The incorrect comparison has been triggered by calls for their release in the wake of amnesty for the rebel soldiers. The question raised is if the Aquino administration can pardon military rebels – even ahead of the verdict promulgation by the court that had been trying the case for seven years -- why can't he act with greater dispatch on the case of the illegally arrested, tortured and unjustly detained forty-three health workers.

The grounds for correcting the injustice inflicted on the Morong 43 are even more pressing, the executive act required less complicated (the prosecutors simply withdraw the charge since the accused have not been arraigned) and there is little substance to any charge that Malacañang would be
Interfering in the independence of the courts.

Meanwhile, the real revolutionaries in this country, be they from the NPA or the Moro Islamic Liberation Front (MILF), are not exactly clamoring for amnesty nor showing any indication that they would be open to this in lieu of a negotiated peace settlement or outright military victory.

Nonetheless, the communist-led National Democratic Front (NDF) has consistently joined peace and human rights advocates in demanding the release of political prisoners, i.e. those unjustly detained for dissenting against the previous regimes.

This is not the same as calling for amnesty for CPP/NPA/NDF or the MILF rebels.

While not the crux of the matter, it might also be worth pointing out that all but buried beneath the debate is the fact that the offense for which the soldiers were imprisoned and are on the verge of being amnestied stemmed from their strong aversion to and protest against grand corruption in the military (not to mention implicating their superiors, all the way up to defense sec Angelo Reyes, in the bombings of civilian establishments in order to create “terrorist” scenarios).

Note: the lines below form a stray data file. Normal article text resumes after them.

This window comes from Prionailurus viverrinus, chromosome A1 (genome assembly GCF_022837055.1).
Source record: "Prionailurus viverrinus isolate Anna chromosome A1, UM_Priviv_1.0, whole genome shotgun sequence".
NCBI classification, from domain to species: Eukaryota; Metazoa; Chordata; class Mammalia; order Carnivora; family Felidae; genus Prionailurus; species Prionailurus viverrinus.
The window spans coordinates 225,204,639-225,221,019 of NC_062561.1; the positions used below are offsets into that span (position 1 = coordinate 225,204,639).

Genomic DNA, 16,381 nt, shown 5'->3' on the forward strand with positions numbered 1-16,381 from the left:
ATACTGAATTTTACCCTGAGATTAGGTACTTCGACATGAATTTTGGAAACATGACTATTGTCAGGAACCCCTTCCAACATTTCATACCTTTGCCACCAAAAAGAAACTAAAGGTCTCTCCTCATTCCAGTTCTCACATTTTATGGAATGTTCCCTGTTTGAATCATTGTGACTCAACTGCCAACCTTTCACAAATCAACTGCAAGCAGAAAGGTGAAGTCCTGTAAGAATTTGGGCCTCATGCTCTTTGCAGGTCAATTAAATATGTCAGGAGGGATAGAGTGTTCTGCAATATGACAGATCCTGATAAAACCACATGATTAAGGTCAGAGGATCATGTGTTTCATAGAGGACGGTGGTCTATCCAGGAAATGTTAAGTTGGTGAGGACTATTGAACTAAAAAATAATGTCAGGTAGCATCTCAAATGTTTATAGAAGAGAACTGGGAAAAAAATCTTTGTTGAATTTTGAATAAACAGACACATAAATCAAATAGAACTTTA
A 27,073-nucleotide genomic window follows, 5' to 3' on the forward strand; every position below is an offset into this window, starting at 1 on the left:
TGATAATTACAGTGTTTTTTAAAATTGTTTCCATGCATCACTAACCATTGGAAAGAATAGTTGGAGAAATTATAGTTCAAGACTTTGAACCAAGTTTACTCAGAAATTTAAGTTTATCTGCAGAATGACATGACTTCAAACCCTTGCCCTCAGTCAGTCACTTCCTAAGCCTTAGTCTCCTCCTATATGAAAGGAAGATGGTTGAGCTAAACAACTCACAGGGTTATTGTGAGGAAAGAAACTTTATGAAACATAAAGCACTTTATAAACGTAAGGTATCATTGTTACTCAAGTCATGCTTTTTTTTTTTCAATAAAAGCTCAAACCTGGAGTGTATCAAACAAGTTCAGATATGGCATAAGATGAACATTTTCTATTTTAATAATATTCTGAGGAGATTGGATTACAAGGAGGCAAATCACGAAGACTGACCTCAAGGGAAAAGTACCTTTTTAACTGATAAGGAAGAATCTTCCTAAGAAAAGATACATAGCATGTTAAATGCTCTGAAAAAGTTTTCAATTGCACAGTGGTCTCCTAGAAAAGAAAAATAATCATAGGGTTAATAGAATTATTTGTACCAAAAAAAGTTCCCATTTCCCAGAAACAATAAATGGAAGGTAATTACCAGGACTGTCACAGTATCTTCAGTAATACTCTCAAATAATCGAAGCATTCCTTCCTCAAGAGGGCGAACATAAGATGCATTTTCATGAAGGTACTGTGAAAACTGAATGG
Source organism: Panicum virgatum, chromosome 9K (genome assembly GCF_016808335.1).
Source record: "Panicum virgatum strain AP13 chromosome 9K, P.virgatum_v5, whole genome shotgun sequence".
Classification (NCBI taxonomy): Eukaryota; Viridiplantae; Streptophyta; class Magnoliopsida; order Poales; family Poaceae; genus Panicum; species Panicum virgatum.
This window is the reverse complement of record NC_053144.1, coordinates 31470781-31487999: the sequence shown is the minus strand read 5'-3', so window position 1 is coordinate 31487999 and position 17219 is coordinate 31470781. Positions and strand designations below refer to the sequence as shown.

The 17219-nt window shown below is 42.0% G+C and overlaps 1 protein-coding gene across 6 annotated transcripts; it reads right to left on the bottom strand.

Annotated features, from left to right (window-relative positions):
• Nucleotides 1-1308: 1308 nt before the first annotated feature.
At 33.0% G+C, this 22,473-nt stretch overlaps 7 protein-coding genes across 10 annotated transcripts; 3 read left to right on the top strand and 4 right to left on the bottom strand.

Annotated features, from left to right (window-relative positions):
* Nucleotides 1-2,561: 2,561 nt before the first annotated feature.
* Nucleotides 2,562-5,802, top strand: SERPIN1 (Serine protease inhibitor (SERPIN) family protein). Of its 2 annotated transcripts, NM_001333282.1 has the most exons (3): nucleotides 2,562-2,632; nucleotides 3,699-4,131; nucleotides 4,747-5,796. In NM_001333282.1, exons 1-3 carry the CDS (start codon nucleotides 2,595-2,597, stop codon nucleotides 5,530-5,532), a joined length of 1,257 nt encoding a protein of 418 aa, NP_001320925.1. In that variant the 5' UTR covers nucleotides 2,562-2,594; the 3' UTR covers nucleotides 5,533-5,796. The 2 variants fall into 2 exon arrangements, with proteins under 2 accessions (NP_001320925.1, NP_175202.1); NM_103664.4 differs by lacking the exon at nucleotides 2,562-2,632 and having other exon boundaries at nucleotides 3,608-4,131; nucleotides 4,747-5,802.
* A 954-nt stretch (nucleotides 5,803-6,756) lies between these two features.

The question begs to be asked, why is President Aquino now saying that Mr. Trillanes and the Magdalo soldiers may have been victims of injustice, while his administration does not go after the big-time corrupt generals in the military and police establishments against whom these soldiers rebelled?

There is still the question of timing. Some quarters have observed that the amnesty comes at a time when a group, trying to pass itself off as the anti-government opposition with the distinction of having military men in their roster, was poised to come out with a statement against the Aquino regime. Is the amnesty of soldiers more a political maneuver than a decisive move to render justice?

With what has been happening so far, Mr. Aquino is not just failing in giving firm direction to his fledgling government, he is also creating confusion if not dismay among those who want to know where his “daang matuwid” is leading and how he plans to get there.

But if indeed Mr. Aquino knows where he is bringing this country, why is he caught not telling us the entire truth or giving us the entire picture thus triggering self-inflicted controversies for his administration. #

Published in Business World
22 – 23 October 2010

email: carol_araullo@yahoo.com